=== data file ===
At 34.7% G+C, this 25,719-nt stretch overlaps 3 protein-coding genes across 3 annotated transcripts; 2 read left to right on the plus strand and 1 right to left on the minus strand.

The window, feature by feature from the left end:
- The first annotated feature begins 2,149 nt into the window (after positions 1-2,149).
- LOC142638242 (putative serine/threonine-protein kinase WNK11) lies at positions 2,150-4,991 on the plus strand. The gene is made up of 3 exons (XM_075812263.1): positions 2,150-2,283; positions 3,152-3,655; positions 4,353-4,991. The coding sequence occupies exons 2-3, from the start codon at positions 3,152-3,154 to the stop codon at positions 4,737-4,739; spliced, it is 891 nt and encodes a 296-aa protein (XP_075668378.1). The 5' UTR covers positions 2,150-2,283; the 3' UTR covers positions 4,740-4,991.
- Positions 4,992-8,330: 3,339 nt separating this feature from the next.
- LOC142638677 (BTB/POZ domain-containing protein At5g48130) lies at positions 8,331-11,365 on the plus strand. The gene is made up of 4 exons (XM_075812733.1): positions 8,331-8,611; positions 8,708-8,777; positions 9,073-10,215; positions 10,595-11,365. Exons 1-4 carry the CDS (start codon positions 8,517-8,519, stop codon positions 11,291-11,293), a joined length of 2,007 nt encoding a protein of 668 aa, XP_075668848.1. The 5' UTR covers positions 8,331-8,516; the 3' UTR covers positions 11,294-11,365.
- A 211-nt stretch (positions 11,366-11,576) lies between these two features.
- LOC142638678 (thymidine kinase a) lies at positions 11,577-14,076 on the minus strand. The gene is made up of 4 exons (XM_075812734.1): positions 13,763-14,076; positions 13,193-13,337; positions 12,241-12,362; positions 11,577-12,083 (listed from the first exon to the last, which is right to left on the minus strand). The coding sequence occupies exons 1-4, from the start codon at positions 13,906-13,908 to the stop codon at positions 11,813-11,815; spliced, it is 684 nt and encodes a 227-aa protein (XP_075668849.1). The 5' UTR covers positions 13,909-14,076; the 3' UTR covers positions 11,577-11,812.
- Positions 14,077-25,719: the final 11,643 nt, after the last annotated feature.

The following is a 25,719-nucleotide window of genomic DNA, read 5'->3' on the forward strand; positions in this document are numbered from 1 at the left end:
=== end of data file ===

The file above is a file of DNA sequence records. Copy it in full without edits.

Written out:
At 34.7% G+C, this 25,719-nt stretch overlaps 3 protein-coding genes across 3 annotated transcripts; 2 read left to right on the plus strand and 1 right to left on the minus strand.

The window, feature by feature from the left end:
- The first annotated feature begins 2,149 nt into the window (after positions 1-2,149).
- LOC142638242 (putative serine/threonine-protein kinase WNK11) lies at positions 2,150-4,991 on the plus strand. The gene is made up of 3 exons (XM_075812263.1): positions 2,150-2,283; positions 3,152-3,655; positions 4,353-4,991. The coding sequence occupies exons 2-3, from the start codon at positions 3,152-3,154 to the stop codon at positions 4,737-4,739; spliced, it is 891 nt and encodes a 296-aa protein (XP_075668378.1). The 5' UTR covers positions 2,150-2,283; the 3' UTR covers positions 4,740-4,991.
- Positions 4,992-8,330: 3,339 nt separating this feature from the next.
- LOC142638677 (BTB/POZ domain-containing protein At5g48130) lies at positions 8,331-11,365 on the plus strand. The gene is made up of 4 exons (XM_075812733.1): positions 8,331-8,611; positions 8,708-8,777; positions 9,073-10,215; positions 10,595-11,365. Exons 1-4 carry the CDS (start codon positions 8,517-8,519, stop codon positions 11,291-11,293), a joined length of 2,007 nt encoding a protein of 668 aa, XP_075668848.1. The 5' UTR covers positions 8,331-8,516; the 3' UTR covers positions 11,294-11,365.
- A 211-nt stretch (positions 11,366-11,576) lies between these two features.
- LOC142638678 (thymidine kinase a) lies at positions 11,577-14,076 on the minus strand. The gene is made up of 4 exons (XM_075812734.1): positions 13,763-14,076; positions 13,193-13,337; positions 12,241-12,362; positions 11,577-12,083 (listed from the first exon to the last, which is right to left on the minus strand). The coding sequence occupies exons 1-4, from the start codon at positions 13,906-13,908 to the stop codon at positions 11,813-11,815; spliced, it is 684 nt and encodes a 227-aa protein (XP_075668849.1). The 5' UTR covers positions 13,909-14,076; the 3' UTR covers positions 11,577-11,812.
- Positions 14,077-25,719: the final 11,643 nt, after the last annotated feature.

The following is a 25,719-nucleotide window of genomic DNA, read 5'->3' on the forward strand; positions in this document are numbered from 1 at the left end: